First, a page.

Top 13 Best Donut Shops In New Hampshire

Whether you call them donuts or doughnuts, these deep-fried rings are certified comfort food royalty! And even if you prefer a healthier baked doughnut, it still hits that sweet spot. You can make them at home or order online by the dozen, and we’re here to help with both! We’ll tell you where to find the best donuts in NH, and throw in some DIY doughnut tips as well.

Best Donuts in NH

1. Klemms Bakery

Klemms Bakery

First, pick the right doughnut recipe. Cake doughnuts are soft and fluffy, with baking powder as their raising agent. Yeast doughnuts are dense and chewy with a texture that’s closer to bread. For yeast doughnuts, you can use fresh yeast, active dry yeast, or instant yeast. The first two types need to be bloomed by mixing them in warm sugar water to be sure they work.

  • Name: Klemms Bakery
  • Address: 29 Indian Rock Road Rt 111, Windham, New Hampshire
  • Website:
  • Phone: 603-437-8810
  • Hours: Mon to Sat – 6 am to 7 pm; Sun – 6 am to 6 pm

Aside from the flavor, a good doughnut is marked by its texture. Yeast doughnuts should be firm but they shouldn’t feel gummy or fibrous. The trick is in the dough. If you’re using a dough hook, keep the speed low. You want your doughnut batter to feel soft and elastic. After forming the dough, put it in a bowl, cover it with plastic wrap, and wait for it to double in size.


2. Muriel’s Donuts

Muriel’s Donuts

The process of letting your dough rise is called proofing. It allows gases to build up as the yeast feeds on the carbs in your batter, and that’s what gives your doughnuts that pleasant puff. Proofing takes an hour or two at room temperature, though instant yeast only takes 20 minutes. You’ll know the dough is ready when it swells two or three times its initial volume.

Remove the plastic to release gas buildup. The surface of your dough should be smooth and soft with decent elasticity. Touch it with a clean finger. The fingermark should disappear in a few seconds as you watch. If it springs back instantly, the dough needs more time. But if the evidence of your finger stays on the dough, it’s probably too tough and needs more water.


3. Crosby Bakery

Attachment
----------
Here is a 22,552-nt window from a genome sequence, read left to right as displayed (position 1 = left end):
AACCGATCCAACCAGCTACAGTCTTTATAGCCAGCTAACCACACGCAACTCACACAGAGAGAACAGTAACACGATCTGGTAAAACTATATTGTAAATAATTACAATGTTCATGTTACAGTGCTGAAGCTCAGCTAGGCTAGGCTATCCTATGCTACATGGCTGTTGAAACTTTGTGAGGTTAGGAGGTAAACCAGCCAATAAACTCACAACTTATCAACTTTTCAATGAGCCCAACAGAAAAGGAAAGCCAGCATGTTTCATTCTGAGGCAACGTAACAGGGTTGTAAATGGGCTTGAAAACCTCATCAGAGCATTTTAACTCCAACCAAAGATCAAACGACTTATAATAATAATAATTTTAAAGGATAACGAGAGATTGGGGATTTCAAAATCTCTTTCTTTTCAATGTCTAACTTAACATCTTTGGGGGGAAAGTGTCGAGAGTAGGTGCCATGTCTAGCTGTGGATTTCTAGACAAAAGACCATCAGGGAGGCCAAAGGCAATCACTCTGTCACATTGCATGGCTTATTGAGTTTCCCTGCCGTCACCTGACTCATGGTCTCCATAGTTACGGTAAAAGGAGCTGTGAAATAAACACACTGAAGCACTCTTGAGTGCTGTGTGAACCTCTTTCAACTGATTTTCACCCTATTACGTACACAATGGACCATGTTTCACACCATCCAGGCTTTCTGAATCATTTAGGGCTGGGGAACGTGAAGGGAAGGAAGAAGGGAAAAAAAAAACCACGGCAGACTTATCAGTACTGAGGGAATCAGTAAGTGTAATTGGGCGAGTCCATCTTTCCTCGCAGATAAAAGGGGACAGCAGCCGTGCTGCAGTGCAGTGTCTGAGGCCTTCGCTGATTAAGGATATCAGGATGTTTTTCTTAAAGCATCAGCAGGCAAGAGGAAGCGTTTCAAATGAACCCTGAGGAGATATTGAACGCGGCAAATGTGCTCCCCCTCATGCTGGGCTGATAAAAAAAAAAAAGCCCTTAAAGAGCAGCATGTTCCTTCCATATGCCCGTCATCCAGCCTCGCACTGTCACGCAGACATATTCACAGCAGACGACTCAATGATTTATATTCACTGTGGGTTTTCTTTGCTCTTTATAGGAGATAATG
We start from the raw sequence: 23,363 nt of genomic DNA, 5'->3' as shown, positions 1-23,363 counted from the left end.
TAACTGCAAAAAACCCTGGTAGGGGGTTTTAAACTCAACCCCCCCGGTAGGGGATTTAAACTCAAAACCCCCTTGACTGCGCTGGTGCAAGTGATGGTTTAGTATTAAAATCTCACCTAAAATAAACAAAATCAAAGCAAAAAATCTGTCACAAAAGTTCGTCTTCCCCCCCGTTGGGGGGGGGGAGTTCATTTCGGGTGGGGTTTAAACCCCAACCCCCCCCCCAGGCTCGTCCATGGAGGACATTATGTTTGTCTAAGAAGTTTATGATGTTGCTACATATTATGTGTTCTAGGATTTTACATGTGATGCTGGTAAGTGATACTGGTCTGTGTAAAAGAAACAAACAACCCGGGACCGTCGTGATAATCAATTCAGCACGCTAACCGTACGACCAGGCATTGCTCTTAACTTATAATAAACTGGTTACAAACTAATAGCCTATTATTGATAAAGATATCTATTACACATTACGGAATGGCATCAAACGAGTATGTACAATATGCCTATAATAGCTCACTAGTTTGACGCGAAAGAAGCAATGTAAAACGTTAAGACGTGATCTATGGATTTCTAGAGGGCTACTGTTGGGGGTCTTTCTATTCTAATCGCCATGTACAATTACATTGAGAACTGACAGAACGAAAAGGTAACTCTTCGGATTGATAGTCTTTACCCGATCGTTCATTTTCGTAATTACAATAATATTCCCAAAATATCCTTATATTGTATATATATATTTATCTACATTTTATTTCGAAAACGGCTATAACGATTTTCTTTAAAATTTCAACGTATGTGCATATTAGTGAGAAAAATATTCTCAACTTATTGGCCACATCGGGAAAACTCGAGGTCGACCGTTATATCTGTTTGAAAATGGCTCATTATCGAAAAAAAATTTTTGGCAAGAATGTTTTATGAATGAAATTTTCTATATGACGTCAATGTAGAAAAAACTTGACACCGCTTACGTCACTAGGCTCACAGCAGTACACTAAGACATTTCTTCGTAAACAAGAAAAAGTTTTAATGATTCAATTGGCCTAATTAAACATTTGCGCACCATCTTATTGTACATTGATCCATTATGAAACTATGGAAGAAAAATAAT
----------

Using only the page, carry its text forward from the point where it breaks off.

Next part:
Crosby Bakery

If you want your doughnuts to develop an even richer palate, consider fermenting them a second time. Once you’ve let out the gas, reshape the dough and put it in a larger bowl with a new plastic wrap cover. Leave this in the fridge overnight if you’re using fresh yeast or active dry yeast. But if you’re using instant yeast, this second round of proofing only takes an hour.

  • Name: Crosby Bakery
  • Address: 51 East Pearl Street Nashua, NH 03060
  • Website:
  • Phone: 603-882-1851
  • Hours: Mon to Fri – 7.30 am to 6 pm; Sat – 7.30 am to 5 pm

Dough can get sticky, so whenever you’re proofing, oil the bowl lightly so the mixture doesn’t cling to the sides. Also, use a recipe to get the measurements right – ideally using a kitchen scale for accuracy. Most recipes are based on active dry yeast, so if you’re using fresh yeast, you should double the amount in the recipe, and if you’re using instant yeast, you need 1.25x.


4. NH Doughnut Company

NH Doughnut Company

Sometimes, when you peel the plastic cover off your proofed dough, the dough deflates like a balloon. Maybe it proofed too long, or maybe you didn’t knead the dough long enough. This can be frustrating because you can’t be sure if your donut batter is overdone or underdone! The ideal kneading time is 10 to 15 minutes, and the dough should stop sticking to the hook.

  • Name: NH Doughnut Company
  • Address: 2 Capital Plaza Concord, NH, 03301
  • Website:
  • Phone: 603.715.5097
  • Concord Hrs: Mon to Fri – 7.30 am to 4pm; Sat – 9 am to 6 pm; Sun – 9 am to 1 pm
  • Chichester Pick-Up Hours: Mon to Fri – 7 am to 9 pm; Sat to Sun – 8 am to 9 pm

If the dough is still sticky, add a little flour at a time and knead until the dough feels silky. You can also try a windowpane test. No, this doesn’t mean you toss dough at the window or wall. Instead, hold a chunk of dough between your fingers and pull it apart as far as it will go. You want it to stretch thin so you can see through it. If the dough breaks, keep kneading it.


 5. Goody Good Donuts

Goody Good Donuts

You may need to add flour while kneading. Opt for high-protein flour because it will strengthen the gluten mesh of your dough, making it less likely to collapse. You can also lessen the risk by oiling the bowl before proofing and using a scraper to remove the dough from the bowl. This reduces your chances of accidentally releasing the gases in the dough.